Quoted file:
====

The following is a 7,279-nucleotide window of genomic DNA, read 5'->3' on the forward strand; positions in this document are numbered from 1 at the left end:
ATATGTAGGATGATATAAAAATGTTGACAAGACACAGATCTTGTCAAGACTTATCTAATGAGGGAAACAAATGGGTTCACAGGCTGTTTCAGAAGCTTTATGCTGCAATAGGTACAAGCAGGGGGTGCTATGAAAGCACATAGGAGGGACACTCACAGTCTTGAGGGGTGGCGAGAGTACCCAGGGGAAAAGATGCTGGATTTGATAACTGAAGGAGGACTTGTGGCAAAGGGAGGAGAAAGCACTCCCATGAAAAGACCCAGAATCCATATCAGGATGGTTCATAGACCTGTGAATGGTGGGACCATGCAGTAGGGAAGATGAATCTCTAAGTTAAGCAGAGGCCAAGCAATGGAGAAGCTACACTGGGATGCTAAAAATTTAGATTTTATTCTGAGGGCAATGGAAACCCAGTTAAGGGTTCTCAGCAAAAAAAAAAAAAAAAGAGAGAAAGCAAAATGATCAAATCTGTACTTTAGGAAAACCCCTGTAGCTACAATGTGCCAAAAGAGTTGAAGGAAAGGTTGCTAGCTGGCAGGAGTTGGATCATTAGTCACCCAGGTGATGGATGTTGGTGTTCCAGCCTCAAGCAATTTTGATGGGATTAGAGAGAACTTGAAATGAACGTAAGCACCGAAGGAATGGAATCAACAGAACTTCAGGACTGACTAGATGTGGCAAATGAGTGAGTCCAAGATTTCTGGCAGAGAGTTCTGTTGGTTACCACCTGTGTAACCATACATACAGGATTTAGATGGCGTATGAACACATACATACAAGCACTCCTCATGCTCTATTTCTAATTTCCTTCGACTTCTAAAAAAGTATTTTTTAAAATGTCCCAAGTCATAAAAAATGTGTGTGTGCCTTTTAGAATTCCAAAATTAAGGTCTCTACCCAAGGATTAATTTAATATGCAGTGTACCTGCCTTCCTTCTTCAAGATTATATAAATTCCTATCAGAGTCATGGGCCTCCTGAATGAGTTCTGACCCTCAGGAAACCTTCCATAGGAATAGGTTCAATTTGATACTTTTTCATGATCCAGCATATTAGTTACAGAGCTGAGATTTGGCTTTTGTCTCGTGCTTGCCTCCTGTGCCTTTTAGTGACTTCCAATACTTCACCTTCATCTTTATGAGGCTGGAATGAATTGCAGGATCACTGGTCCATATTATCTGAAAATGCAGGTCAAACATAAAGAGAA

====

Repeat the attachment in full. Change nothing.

The following is a 7,279-nucleotide window of genomic DNA, read 5'->3' on the forward strand; positions in this document are numbered from 1 at the left end:
ATATGTAGGATGATATAAAAATGTTGACAAGACACAGATCTTGTCAAGACTTATCTAATGAGGGAAACAAATGGGTTCACAGGCTGTTTCAGAAGCTTTATGCTGCAATAGGTACAAGCAGGGGGTGCTATGAAAGCACATAGGAGGGACACTCACAGTCTTGAGGGGTGGCGAGAGTACCCAGGGGAAAAGATGCTGGATTTGATAACTGAAGGAGGACTTGTGGCAAAGGGAGGAGAAAGCACTCCCATGAAAAGACCCAGAATCCATATCAGGATGGTTCATAGACCTGTGAATGGTGGGACCATGCAGTAGGGAAGATGAATCTCTAAGTTAAGCAGAGGCCAAGCAATGGAGAAGCTACACTGGGATGCTAAAAATTTAGATTTTATTCTGAGGGCAATGGAAACCCAGTTAAGGGTTCTCAGCAAAAAAAAAAAAAAAAGAGAGAAAGCAAAATGATCAAATCTGTACTTTAGGAAAACCCCTGTAGCTACAATGTGCCAAAAGAGTTGAAGGAAAGGTTGCTAGCTGGCAGGAGTTGGATCATTAGTCACCCAGGTGATGGATGTTGGTGTTCCAGCCTCAAGCAATTTTGATGGGATTAGAGAGAACTTGAAATGAACGTAAGCACCGAAGGAATGGAATCAACAGAACTTCAGGACTGACTAGATGTGGCAAATGAGTGAGTCCAAGATTTCTGGCAGAGAGTTCTGTTGGTTACCACCTGTGTAACCATACATACAGGATTTAGATGGCGTATGAACACATACATACAAGCACTCCTCATGCTCTATTTCTAATTTCCTTCGACTTCTAAAAAAGTATTTTTTAAAATGTCCCAAGTCATAAAAAATGTGTGTGTGCCTTTTAGAATTCCAAAATTAAGGTCTCTACCCAAGGATTAATTTAATATGCAGTGTACCTGCCTTCCTTCTTCAAGATTATATAAATTCCTATCAGAGTCATGGGCCTCCTGAATGAGTTCTGACCCTCAGGAAACCTTCCATAGGAATAGGTTCAATTTGATACTTTTTCATGATCCAGCATATTAGTTACAGAGCTGAGATTTGGCTTTTGTCTCGTGCTTGCCTCCTGTGCCTTTTAGTGACTTCCAATACTTCACCTTCATCTTTATGAGGCTGGAATGAATTGCAGGATCACTGGTCCATATTATCTGAAAATGCAGGTCAAACATAAAGAGAA